Sustaining All Life at COP27

COP27 [the twenty-seventh United Nations conference on climate change] ended with a historic “loss and damage” agreement. This means that in the next twelve months there will be funding for countries facing the worst climate impacts. Countries in the Global South have been demanding that funding for thirty years. The agreement is a huge win—for the negotiators who stayed strong in the face of opposition and for civil society that stood in solidarity with them. 

One of the consistent and important messages coming from the climate movement over the years has been that we need to listen to those with the most experience in responding to the climate emergency. That expertise lies in the Global South, which is the most severely affected by the crisis. It was therefore exciting to hear that COP27 would be hosted by an African country, Egypt. The continent that is the most affected by the climate emergency should be on the forefront of the climate negotiations in every way possible. 

Our Sustaining All Life (SAL) delegation to the COP consisted of thirty-four Co-Counselors—from Egypt, Democratic Republic of Congo, Eswatini, Ivory Coast, Kenya, Nigeria, Togo, Uganda, Morocco, Haiti, Mexico, the Netherlands, England, Canada, and the United States. We worked in both the Blue Zone (governmental area) and the Green Zone (civil society area), doing listening projects, listening circles, forums, and workshops. 

Our activities were primarily conducted in English, with interpreting into Arabic, French, or Spanish as needed by the participants or those leading the activities. Beautiful connections happened between people who did not speak the same language. It was fun to find a way to communicate beyond words.

I loved being part of the leadership and doing the work we had to do to get to the COP—especially the work on racism, colonialism, imperialism, and fully backing [supporting] the thinking and leadership of Indigenous and Global Majority (IGM) people. I had to constantly push against genocide recordings that tell us we stay safe by staying small and quiet. 

Why do we go to the COPs? Despite the slow pace of change, hopeful things come out of them. We cannot end the climate emergency without ending all oppressions and divisions. Sustaining All Life models what reaching across the divisions looks like and how to work on what is in the way. We support the work other people are doing to end the climate emergency by helping them access the discharge process, heal from the emotional hurts, build relationships, and gain full access to their minds and brilliance. 


For the first time, an SAL delegation to a COP was led by three women from the Global South—Iliria Unzueta [Regional Reference Person for Mexico} and I, online and in person, and Chioma Okonkwo [Regional Reference Person for Nigeria and West Africa], in person.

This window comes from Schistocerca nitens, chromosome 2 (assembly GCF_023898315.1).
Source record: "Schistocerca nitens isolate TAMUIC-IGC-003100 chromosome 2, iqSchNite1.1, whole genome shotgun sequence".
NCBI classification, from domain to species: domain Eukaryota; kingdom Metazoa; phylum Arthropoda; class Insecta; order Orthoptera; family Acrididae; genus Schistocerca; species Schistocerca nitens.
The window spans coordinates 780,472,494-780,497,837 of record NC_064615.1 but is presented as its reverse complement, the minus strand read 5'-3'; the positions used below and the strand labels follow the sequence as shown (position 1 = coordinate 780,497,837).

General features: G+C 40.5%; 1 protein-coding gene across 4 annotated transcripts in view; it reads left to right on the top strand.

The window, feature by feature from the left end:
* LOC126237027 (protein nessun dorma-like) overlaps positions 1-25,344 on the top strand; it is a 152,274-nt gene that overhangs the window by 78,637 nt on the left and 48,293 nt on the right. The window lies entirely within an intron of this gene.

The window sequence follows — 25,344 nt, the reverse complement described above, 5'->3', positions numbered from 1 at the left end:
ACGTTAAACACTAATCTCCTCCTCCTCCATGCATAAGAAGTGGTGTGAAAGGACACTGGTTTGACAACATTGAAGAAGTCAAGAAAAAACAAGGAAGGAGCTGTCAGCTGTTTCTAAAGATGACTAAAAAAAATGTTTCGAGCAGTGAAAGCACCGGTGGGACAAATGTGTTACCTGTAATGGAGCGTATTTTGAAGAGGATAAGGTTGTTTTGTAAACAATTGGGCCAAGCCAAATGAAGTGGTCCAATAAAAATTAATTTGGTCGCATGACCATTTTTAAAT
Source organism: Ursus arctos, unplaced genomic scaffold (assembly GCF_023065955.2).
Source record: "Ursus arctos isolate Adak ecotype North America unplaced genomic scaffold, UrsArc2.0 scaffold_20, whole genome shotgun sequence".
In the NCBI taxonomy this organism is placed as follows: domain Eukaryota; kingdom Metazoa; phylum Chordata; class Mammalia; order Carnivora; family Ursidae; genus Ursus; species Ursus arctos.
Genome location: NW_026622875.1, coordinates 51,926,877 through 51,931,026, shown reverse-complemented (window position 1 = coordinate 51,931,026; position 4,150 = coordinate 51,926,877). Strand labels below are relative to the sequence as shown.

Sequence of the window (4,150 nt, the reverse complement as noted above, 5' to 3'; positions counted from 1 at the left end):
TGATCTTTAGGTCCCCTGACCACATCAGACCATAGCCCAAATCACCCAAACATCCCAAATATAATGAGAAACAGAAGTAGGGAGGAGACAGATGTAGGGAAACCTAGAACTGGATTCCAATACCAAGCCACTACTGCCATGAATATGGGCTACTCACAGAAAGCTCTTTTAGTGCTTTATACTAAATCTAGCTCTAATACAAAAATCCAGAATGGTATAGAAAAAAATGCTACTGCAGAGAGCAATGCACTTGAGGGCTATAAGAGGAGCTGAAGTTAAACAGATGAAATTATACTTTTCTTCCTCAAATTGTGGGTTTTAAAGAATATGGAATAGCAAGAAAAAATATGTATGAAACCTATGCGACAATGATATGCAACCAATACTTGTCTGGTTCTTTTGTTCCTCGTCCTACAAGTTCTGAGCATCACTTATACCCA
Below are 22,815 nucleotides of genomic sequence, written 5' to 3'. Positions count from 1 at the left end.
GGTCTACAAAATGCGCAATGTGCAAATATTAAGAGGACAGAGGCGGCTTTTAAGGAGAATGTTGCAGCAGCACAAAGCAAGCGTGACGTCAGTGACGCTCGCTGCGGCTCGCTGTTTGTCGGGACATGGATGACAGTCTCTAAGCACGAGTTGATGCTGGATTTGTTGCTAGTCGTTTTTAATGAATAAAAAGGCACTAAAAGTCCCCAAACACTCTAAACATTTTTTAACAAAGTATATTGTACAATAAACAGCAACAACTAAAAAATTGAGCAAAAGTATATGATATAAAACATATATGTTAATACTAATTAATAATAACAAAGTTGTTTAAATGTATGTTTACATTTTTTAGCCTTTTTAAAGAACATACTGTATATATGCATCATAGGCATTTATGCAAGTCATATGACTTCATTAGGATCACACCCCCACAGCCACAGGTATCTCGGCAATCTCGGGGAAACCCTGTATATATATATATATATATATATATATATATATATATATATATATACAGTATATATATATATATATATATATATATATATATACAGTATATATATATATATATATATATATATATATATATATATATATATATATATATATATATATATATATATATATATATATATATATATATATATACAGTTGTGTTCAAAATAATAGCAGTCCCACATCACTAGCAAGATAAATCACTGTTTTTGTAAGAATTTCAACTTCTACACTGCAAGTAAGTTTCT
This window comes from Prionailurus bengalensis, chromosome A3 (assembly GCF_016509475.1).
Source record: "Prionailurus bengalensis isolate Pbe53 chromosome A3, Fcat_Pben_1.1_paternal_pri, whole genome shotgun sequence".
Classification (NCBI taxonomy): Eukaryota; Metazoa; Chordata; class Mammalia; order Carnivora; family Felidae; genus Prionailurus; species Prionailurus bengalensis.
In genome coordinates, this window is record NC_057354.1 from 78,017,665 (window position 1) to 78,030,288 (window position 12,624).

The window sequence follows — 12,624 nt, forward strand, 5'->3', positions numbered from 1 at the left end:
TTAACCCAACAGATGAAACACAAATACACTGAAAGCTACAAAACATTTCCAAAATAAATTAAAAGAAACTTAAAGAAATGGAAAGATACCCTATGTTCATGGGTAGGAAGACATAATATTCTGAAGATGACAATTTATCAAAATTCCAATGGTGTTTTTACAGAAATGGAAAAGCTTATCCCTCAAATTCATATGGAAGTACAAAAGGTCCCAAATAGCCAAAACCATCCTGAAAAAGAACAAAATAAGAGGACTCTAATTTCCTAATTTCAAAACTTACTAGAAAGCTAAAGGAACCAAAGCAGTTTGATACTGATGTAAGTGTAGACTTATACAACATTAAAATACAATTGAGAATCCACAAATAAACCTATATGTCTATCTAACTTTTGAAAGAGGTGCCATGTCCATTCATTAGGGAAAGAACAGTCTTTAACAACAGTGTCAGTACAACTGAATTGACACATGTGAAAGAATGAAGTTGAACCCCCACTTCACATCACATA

The delegation worked well together in overcoming the obstacles to getting us all to Egypt. There were buddies for the people having difficulty with visa applications. They put many hours into getting the delegates there. The visa process gave us and our allies a clearer picture of what it takes for IGM people to get visas and travel from one point to another and the inequalities and oppressive systems we have to face to be fully present. 

In working together, both online and in Egypt, the delegation had valuable opportunities to reach out for each other, build relationships, embrace each other’s ideas, and face the world as a team. 

This was SAL’s biggest delegation of Africans at a COP. That was a big highlight for me. It was precious to sit at our events and hear the leaders’ powerful presentations, especially knowing what each of them had gone through to get to Egypt.

Egypt worked hard as a host, both inside and outside of the COP. We found a helpful and kind person around each corner. I remember one evening in one of the cafes by the streets. A popular African song was playing, and one of the staff pointed at the four of us (African women), and we had a little dance together and a lot of laughter, even though we did not share a common language. 

Despite the numerous challenges with the pace and process of the climate negotiations, the spirit of the COPs has been my biggest contradiction to hopelessness about the climate crisis. I say this because of the interactions among the people, including our SAL delegations, who show up year after year and relentlessly share their tools and ideas, and because of how well and quickly our connections have turned into a bigger and more powerful global movement. 

Janet Kabue

Area Reference Person for Nairobi, Kenya, 
and leader, with Iliria Unzueta, 
of the SAL delegation to COP27

Nairobi, Kenya

(Present Time 210, January 2023)

Last modified: 2023-10-18 09:18:12+00